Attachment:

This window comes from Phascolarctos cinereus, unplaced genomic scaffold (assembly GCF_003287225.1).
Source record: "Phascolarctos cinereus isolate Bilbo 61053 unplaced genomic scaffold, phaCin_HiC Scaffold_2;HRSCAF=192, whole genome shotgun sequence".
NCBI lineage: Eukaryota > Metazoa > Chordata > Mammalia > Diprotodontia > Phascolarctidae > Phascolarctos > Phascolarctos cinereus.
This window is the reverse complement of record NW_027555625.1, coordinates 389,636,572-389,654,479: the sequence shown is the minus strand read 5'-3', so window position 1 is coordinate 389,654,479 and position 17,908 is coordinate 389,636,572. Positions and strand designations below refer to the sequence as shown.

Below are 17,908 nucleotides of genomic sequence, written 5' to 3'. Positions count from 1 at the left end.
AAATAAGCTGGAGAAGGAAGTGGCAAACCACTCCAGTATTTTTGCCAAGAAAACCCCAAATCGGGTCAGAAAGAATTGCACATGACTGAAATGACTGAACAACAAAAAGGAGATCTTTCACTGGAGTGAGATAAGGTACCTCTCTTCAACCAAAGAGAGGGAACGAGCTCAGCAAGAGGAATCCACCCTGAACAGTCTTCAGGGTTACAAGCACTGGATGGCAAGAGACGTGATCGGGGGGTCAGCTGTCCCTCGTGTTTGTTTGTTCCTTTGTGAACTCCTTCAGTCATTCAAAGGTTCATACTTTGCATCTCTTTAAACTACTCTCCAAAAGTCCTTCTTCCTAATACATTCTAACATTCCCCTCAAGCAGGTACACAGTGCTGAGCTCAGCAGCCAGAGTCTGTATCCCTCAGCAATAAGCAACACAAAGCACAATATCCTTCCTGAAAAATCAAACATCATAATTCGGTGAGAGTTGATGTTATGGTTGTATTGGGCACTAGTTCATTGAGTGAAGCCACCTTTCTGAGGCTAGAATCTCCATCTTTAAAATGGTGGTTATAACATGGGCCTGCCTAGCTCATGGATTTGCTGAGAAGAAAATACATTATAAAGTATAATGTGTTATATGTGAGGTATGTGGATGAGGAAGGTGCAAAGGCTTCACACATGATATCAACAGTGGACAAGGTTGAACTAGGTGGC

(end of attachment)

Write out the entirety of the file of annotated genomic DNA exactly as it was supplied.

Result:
This window comes from Phascolarctos cinereus, unplaced genomic scaffold (assembly GCF_003287225.1).
Source record: "Phascolarctos cinereus isolate Bilbo 61053 unplaced genomic scaffold, phaCin_HiC Scaffold_2;HRSCAF=192, whole genome shotgun sequence".
NCBI lineage: Eukaryota > Metazoa > Chordata > Mammalia > Diprotodontia > Phascolarctidae > Phascolarctos > Phascolarctos cinereus.
This window is the reverse complement of record NW_027555625.1, coordinates 389,636,572-389,654,479: the sequence shown is the minus strand read 5'-3', so window position 1 is coordinate 389,654,479 and position 17,908 is coordinate 389,636,572. Positions and strand designations below refer to the sequence as shown.

Below are 17,908 nucleotides of genomic sequence, written 5' to 3'. Positions count from 1 at the left end.
AAATAAGCTGGAGAAGGAAGTGGCAAACCACTCCAGTATTTTTGCCAAGAAAACCCCAAATCGGGTCAGAAAGAATTGCACATGACTGAAATGACTGAACAACAAAAAGGAGATCTTTCACTGGAGTGAGATAAGGTACCTCTCTTCAACCAAAGAGAGGGAACGAGCTCAGCAAGAGGAATCCACCCTGAACAGTCTTCAGGGTTACAAGCACTGGATGGCAAGAGACGTGATCGGGGGGTCAGCTGTCCCTCGTGTTTGTTTGTTCCTTTGTGAACTCCTTCAGTCATTCAAAGGTTCATACTTTGCATCTCTTTAAACTACTCTCCAAAAGTCCTTCTTCCTAATACATTCTAACATTCCCCTCAAGCAGGTACACAGTGCTGAGCTCAGCAGCCAGAGTCTGTATCCCTCAGCAATAAGCAACACAAAGCACAATATCCTTCCTGAAAAATCAAACATCATAATTCGGTGAGAGTTGATGTTATGGTTGTATTGGGCACTAGTTCATTGAGTGAAGCCACCTTTCTGAGGCTAGAATCTCCATCTTTAAAATGGTGGTTATAACATGGGCCTGCCTAGCTCATGGATTTGCTGAGAAGAAAATACATTATAAAGTATAATGTGTTATATGTGAGGTATGTGGATGAGGAAGGTGCAAAGGCTTCACACATGATATCAACAGTGGACAAGGTTGAACTAGGTGGC